yeovil at War

William Thomas Gadd

Killed in action during the Battle of the Menin Road Ridge

 

William Thomas Gadd was born in Yeovil on 11 January 1880. He was the youngest of the six children of glove cutter Henry Gadd (1840-1924) and Jane née Legg (1843-1927). In the 1891 census the family were living in Landsdowne Terrace, Vincent Street (which still survives).

William moved to Guildford, Surrey, and in the spring of 1901 he married Ellen (known as Nellie) Seymour (1878-1958) at Guildford. The 1901 census listed William and Nellie as lodgers at 49 Church Road, Guildford. Their son Percy Reginald Seymour (1901-1966) was born later that year and their daughter Elsie Freda (1910-1995) was also born in Guildford. William gave his occupation as a printer.

The 1911 census found the family living at 8 Margaret Road, Guildford and 31-year old William gave his occupation as a printer's machine minder.

William enlisted at Guildford, probably during the late spring or early summer of 1917. He became a Private in the 12th Battalion, Royal Sussex Regiment (2nd South Downs). His Service Number was G/19950.

He was soon sent to France and most likely took part in the Battle of Langemarck. This engagement, from 16 to 18 August 1917, was the second Allied general attack of the Third Battle of Ypres. The Allied attack succeeded in the north, from Langemarck to Drie Grachten ("Three Canals") but early advances in the south on the Gheluvelt Plateau were forced back by powerful German counter-attacks. Both sides were hampered by rain, which had a greater effect on the British who occupied lower-lying areas and advanced onto ground which had been frequently and severely bombarded.

The Battalion next took part in the Battle of the Menin Road Ridge (20 to 25 September 1917). This battle marked a change in British tactics during the Third Battle of Ypres. The first part of the battle had been commanded by General Sir Hubert Gough (Fifth Army). That choice had forced a delay of six weeks while the Fifth Army moved into place, replacing General Herbert Plumer’s Second Army. Gough had performed no better than earlier commanders on the Western Front. The Germans had perfected defence in depth. Their front lines were lightly defended. Behind the front line scattered German strong points disrupted any Allied advance. Once the British or French attackers were disorganised, the Germans would launch a counterattack with specially trained divisions kept out of range of Allied artillery. A series of Allied attacks on the Western Front had penetrated the German front line but failed to get past the second.

In the aftermath of the earlier failures at Ypres, Plumer suggested an alternative plan – his “bite and hold” strategy. This was designed to use the German plan against them. The British would pick a small part of the front line, hit it with a heavy bombardment and then attack in strength. The advancing troops would stop once they had penetrated 1,500 yards into the German lines. At this point they would have overrun the German front line and perhaps some of the strong points behind the lines. The attacking troops would then stop and dig in. When the German counterattack was launched, instead of finding a mass of exhausted and disorganised men at the limit of the Allied advance, they would find a well organised defensive line.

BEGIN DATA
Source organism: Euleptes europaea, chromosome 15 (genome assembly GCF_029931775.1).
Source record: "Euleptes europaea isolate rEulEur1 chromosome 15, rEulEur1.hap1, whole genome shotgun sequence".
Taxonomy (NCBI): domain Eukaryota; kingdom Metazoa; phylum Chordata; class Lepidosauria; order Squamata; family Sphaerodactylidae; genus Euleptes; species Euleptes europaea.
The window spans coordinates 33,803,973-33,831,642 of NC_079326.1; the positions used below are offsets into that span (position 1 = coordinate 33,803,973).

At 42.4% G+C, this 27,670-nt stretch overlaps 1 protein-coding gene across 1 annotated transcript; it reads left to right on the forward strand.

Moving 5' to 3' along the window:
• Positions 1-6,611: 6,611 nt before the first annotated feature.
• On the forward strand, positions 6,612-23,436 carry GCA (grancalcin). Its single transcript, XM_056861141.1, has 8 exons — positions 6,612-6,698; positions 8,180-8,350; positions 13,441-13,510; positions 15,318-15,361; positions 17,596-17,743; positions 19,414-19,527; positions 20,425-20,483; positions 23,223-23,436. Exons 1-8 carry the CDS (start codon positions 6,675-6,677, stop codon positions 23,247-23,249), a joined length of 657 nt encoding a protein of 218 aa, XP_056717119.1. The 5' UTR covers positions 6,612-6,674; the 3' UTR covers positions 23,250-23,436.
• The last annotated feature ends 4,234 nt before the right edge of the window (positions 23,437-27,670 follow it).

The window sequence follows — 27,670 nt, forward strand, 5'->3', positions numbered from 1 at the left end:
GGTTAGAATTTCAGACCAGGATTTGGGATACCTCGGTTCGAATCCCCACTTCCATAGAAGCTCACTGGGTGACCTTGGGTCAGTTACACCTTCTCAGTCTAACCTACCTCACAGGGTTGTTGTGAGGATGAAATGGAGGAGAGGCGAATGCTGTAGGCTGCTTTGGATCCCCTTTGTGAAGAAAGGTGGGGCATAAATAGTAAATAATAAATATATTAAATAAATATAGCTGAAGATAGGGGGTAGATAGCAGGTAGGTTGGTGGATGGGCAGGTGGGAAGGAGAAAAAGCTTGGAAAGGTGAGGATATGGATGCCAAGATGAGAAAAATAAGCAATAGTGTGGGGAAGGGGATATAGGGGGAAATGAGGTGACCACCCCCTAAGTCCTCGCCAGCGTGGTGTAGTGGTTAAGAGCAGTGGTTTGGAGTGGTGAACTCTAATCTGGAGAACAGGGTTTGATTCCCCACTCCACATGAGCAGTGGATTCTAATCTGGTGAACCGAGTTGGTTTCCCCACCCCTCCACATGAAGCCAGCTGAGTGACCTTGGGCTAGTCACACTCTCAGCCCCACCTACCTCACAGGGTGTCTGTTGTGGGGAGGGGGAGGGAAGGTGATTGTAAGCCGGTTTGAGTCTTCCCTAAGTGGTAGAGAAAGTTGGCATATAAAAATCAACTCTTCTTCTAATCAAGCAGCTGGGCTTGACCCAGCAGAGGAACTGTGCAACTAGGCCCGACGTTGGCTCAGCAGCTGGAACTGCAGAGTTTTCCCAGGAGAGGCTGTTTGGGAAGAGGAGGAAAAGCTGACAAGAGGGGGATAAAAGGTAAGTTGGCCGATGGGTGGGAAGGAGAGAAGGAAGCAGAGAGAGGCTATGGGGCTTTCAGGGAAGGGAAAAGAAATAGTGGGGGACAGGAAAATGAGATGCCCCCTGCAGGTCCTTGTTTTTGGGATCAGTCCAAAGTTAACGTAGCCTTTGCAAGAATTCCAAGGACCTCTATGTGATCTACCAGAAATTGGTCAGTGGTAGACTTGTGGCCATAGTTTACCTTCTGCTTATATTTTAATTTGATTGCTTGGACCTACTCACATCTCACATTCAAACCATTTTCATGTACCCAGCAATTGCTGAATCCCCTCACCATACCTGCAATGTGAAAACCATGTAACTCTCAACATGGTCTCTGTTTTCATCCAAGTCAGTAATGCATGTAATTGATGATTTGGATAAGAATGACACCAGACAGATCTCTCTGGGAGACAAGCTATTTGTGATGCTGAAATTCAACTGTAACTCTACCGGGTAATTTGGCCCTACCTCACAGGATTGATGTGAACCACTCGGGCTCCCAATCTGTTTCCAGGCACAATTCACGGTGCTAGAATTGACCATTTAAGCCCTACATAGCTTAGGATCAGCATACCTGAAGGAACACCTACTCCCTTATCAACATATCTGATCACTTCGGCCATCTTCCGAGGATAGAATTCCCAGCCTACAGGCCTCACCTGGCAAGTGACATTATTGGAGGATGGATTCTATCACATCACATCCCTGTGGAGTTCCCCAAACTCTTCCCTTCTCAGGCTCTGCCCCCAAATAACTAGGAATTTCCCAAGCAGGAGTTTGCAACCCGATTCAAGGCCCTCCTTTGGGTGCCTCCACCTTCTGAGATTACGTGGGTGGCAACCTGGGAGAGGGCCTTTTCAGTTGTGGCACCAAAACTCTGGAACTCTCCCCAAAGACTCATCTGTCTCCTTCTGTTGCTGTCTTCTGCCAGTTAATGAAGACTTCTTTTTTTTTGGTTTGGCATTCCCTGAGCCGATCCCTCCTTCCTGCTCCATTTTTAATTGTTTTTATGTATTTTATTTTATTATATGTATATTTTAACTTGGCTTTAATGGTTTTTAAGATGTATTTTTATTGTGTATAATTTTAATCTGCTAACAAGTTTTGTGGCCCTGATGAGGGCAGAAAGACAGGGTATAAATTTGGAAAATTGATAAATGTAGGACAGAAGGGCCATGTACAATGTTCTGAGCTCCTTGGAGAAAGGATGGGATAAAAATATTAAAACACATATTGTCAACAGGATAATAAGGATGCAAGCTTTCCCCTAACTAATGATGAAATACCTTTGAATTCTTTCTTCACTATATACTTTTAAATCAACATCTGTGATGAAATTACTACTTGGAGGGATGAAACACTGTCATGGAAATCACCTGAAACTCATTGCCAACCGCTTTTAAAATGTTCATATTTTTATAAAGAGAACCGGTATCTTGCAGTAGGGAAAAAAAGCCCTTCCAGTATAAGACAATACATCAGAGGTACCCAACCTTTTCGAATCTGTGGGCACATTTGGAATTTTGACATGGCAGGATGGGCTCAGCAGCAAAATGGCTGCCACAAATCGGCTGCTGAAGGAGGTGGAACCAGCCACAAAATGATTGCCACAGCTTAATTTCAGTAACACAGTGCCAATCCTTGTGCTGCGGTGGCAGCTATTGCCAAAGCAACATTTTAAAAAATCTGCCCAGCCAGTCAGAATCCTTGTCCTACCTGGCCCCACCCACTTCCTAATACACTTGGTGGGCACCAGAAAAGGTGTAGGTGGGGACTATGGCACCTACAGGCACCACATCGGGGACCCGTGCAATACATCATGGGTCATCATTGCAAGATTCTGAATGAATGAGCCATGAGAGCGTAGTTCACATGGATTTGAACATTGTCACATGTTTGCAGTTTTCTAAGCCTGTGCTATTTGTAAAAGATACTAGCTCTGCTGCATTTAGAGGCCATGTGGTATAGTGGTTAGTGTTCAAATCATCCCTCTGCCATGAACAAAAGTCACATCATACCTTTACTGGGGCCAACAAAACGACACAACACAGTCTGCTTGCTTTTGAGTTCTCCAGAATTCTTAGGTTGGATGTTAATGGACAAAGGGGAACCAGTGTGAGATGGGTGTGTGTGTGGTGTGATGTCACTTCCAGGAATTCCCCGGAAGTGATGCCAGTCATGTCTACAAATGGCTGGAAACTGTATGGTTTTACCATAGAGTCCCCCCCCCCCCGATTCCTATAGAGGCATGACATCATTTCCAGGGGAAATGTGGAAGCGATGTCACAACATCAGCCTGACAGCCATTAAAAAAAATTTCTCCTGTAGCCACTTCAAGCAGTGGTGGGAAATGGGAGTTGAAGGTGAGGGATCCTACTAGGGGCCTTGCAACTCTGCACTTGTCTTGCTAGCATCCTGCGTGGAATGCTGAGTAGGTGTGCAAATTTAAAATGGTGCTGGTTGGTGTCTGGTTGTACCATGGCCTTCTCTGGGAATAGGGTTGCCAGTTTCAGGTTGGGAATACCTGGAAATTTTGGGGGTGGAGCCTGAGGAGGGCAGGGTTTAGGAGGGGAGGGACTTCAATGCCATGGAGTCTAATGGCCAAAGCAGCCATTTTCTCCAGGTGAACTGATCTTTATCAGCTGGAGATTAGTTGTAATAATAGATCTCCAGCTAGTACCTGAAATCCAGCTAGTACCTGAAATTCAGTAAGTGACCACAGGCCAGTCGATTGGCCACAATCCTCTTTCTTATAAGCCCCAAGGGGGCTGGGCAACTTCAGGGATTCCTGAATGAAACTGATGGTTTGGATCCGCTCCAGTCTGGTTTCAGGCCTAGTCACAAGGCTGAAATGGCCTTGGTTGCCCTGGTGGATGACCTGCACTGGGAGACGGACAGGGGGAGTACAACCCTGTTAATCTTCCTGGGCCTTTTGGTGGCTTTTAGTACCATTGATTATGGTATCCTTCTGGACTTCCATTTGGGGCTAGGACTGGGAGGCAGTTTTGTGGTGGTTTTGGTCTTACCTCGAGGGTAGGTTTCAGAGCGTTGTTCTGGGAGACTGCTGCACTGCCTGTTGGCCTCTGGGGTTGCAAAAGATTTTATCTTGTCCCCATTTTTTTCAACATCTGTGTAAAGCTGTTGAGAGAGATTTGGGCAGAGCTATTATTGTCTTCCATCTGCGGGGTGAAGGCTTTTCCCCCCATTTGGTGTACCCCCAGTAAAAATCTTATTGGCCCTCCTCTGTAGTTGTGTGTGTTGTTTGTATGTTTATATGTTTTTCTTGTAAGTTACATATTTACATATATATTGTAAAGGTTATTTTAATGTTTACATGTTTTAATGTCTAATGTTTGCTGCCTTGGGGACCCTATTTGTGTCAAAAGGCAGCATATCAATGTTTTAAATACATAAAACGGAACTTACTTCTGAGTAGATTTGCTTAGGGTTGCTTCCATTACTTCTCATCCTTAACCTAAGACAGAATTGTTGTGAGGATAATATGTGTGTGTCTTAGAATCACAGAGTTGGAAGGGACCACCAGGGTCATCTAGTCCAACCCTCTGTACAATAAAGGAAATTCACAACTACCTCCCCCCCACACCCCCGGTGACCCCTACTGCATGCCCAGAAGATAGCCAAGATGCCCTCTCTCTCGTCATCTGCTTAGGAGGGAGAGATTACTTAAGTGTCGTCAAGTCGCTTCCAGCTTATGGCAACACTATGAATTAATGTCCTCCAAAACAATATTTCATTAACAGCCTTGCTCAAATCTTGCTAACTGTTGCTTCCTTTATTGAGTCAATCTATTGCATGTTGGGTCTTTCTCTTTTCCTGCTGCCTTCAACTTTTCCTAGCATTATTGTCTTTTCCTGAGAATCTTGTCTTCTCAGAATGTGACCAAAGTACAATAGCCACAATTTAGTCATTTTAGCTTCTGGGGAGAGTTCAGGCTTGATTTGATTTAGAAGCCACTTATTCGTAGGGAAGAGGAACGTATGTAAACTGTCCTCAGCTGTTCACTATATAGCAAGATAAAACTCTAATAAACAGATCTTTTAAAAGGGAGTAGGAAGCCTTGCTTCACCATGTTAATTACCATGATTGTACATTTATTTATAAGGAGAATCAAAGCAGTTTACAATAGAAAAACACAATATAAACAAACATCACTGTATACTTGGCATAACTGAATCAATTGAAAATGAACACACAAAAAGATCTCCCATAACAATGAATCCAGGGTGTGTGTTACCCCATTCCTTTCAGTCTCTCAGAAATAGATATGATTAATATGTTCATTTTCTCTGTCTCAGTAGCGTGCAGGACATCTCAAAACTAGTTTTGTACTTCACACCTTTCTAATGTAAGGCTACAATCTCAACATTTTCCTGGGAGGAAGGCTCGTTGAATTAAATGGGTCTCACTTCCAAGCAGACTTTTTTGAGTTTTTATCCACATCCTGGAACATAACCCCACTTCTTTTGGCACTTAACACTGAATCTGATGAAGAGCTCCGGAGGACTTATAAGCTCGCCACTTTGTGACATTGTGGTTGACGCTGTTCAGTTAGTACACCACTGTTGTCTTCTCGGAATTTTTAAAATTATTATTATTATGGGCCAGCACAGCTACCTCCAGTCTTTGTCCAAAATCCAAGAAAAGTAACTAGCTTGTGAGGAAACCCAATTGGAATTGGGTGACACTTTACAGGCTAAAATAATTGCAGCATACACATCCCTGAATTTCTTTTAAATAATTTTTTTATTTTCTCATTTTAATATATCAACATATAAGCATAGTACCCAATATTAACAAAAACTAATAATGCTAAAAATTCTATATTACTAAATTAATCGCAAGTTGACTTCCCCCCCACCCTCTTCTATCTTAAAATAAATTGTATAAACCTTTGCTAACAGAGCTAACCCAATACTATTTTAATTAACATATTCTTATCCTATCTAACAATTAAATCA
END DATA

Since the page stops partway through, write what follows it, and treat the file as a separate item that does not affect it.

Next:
Plumer was given permission to try his new plan, and three weeks to prepare. His men received detailed training. The battle began with a creeping barrage 1,000 yards deep, which protected the attacking infantry. The British attacked with four divisions – from north to south the 2nd Australian, 1st Australian, 23rd and 41st Divisions.

The attack was a great success. The majority of Plumer’s objectives were captured on the first day of the attack, only the 41st Division needed to follow up on the following day. German counterattacks were repulsed the first and second days of the attack.

William Gadd was killed in action on 23 September 1917 during the Battle of the Menin Road Ridge. He was 37 years old.

William is remembered on Panel 86 to 88 of the Tyne Cot Memorial and his name is inscribed on the War Memorial in the Borough.

 

gallery

 

The Landsdowne Terrace datestone mentioned above. Photographed in 2013.

 

Part of the Langemarck battlefield.

 

Soldiers in the ruins of the village of Langemarck, after the battle.

 

British troops during a lull in the fighting during the Battle of the Menin Road Ridge, 1917.

 

British wounded at the side of the road during the Battle of the Menin Road, 1917.

 

The Commonwealth War Graves Commission certificate in memory of William Gadd.

 

The Tyne Cot Memorial is one of four memorials to the missing in Belgian Flanders which cover the area known as the Ypres Salient. The memorial now bears the names of almost 35,000 officers and men whose graves are not known. The memorial, designed by Sir Herbert Baker with sculpture by Joseph Armitage and F.V. Blundstone, was unveiled by Sir Gilbert Dyett on 20 June 1927.